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Saturday, December 9, 2023

A Political Minefield

Dwight D. Eisenhower called his Supreme Court appointments the "biggest damn fool mistake I ever made." Richard Nixon unwittingly named the future liberal author of Roe v. Wade. George H.W. Bush's choice now evokes a GOP grumble, "No more Souters!"

Dwight D. Eisenhower called his Supreme Court appointments the “biggest damn fool mistake I ever made.” Richard Nixon unwittingly named the future liberal author of Roe v. Wade. George H.W. Bush’s choice now evokes a GOP grumble, “No more Souters!”

As President Bush mulls his first high court decision, he knows well that the notion of picking a Supreme Court justice is indeed risky business. He has to get the justice confirmed and then hope that his choice doesn’t disappoint him. Already, he’s being buffeted by all kinds of advice _ not just the institutional “advice and consent” role that the Founding Fathers carved out for the Senate.

Liberal groups are preparing to take aim at any staunchly conservative jurist. Conservative groups remember, with trepidation, that some of the court’s most liberal justices were picked by Republican presidents. The lesson is that justices are people and people can be unpredictable.

“There is a long history of those who didn’t turn out as expected,” said Tom Goldstein, a Washington lawyer who frequently argues before the high court. “It has something to do with their independence _ justices, once they’re appointed, answering to nobody but themselves.”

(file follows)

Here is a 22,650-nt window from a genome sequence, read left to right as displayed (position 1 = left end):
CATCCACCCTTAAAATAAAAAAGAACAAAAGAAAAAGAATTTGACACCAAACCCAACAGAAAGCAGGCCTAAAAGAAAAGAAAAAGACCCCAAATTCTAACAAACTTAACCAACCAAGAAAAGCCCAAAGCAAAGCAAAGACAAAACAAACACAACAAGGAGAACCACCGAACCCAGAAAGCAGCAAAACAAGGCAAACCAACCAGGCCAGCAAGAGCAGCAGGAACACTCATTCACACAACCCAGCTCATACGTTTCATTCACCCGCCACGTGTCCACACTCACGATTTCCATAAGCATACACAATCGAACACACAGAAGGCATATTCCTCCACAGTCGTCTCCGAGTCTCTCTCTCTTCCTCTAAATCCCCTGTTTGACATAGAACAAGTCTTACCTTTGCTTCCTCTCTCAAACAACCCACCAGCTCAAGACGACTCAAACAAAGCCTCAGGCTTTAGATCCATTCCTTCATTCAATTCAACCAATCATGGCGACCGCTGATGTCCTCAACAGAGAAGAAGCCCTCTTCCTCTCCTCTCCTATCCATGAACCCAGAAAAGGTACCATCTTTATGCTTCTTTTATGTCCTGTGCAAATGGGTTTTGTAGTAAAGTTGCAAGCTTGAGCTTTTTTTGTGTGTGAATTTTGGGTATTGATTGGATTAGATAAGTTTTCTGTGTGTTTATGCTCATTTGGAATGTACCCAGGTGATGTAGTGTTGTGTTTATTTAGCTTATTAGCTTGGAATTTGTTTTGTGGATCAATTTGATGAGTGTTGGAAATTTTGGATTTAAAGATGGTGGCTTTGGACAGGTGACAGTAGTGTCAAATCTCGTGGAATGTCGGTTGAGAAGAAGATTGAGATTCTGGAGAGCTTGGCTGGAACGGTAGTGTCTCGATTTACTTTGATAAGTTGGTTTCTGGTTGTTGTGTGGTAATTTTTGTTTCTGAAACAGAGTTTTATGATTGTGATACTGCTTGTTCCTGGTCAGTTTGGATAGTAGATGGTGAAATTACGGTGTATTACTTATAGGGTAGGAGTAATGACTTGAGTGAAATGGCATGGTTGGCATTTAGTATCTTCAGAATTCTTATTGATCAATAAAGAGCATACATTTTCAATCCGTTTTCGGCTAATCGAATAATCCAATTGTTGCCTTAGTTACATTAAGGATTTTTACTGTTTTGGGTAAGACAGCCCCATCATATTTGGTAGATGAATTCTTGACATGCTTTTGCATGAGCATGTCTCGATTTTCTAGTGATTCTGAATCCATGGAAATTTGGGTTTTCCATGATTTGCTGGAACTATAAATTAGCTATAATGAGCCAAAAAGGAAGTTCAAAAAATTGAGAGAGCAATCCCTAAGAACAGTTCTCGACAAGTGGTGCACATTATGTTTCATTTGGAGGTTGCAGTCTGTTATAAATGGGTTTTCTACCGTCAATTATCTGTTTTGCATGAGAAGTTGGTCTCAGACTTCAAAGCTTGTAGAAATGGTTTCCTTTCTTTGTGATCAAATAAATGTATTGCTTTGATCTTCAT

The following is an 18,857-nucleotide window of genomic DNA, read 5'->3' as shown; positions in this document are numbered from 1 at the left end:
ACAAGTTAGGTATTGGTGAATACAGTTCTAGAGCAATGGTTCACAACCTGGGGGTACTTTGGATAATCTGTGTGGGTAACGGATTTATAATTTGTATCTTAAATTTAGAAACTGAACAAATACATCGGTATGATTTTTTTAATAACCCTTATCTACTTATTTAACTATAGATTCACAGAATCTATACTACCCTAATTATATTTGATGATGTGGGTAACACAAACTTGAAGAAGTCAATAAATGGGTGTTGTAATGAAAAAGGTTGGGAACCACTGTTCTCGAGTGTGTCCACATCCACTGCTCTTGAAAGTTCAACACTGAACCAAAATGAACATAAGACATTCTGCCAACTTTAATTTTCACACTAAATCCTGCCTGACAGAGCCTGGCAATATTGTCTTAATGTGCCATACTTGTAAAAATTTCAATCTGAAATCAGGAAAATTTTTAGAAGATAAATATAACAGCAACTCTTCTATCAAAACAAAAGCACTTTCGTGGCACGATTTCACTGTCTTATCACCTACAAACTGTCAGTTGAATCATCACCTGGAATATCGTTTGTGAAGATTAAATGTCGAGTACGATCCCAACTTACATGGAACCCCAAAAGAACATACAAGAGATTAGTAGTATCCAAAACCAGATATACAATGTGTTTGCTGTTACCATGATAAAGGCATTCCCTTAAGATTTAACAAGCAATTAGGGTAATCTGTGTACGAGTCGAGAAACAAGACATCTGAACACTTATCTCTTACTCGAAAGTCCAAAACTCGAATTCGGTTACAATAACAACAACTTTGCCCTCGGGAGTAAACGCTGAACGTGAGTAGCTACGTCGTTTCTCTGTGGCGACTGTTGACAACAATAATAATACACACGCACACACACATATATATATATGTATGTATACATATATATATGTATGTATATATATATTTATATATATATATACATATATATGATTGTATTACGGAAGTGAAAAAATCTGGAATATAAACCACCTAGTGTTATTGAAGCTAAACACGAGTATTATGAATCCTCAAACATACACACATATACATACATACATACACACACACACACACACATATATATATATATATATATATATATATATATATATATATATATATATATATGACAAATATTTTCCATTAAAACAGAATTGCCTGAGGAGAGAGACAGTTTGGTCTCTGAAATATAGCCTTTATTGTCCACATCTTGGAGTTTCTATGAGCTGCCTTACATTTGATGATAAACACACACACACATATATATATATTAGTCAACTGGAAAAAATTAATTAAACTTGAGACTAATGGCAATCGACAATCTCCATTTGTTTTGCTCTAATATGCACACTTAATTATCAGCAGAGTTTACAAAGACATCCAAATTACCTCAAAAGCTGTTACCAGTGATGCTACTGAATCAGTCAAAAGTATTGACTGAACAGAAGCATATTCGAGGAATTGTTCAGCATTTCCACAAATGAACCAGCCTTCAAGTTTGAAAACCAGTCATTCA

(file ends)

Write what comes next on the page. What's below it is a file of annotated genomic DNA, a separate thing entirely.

Bush plans to take material about Supreme Court prospects with him when he goes to Europe on Tuesday. “The legal team has been working on preparing material,” Dana Perino, the White House deputy press secretary, said Monday.

Both sides are drawing battle lines after Justice Sandra Day O’Connor _ a pivotal vote on abortion, the death penalty and affirmative action _ announced last week that she would retire upon Senate confirmation of her successor.

Liberal groups vow to fiercely contest nominees who seek to overturn the 1973 Roe decision affirming abortion rights, while some congressional Republicans were cautioning against any selection of Attorney General Alberto Gonzales, a close friend of Bush whom they believe isn’t steadfastly conservative.

Noting the first President Bush’s choice of David H. Souter, who has since become a consistent vote in the court’s liberal bloc, some conservatives have said “Gonzales is Spanish for Souter.” Gonzales has dismissed the criticism, saying it is the president’s opinion that matters.

Justices hold lifetime appointments and are charged with upholding the Constitution, a duty of political independence that requires them to strike down unlawful acts of Congress or the president. Still, there are legal gray areas that can bring cries of dismay from interest groups if justices don’t rule as anticipated.

Legal historians said several reasons explain why some nominees disappoint. Many were named despite a clear record of judicial philosophy or views on issues, perhaps because they were prized for factors such as gender, religious affiliation or political background.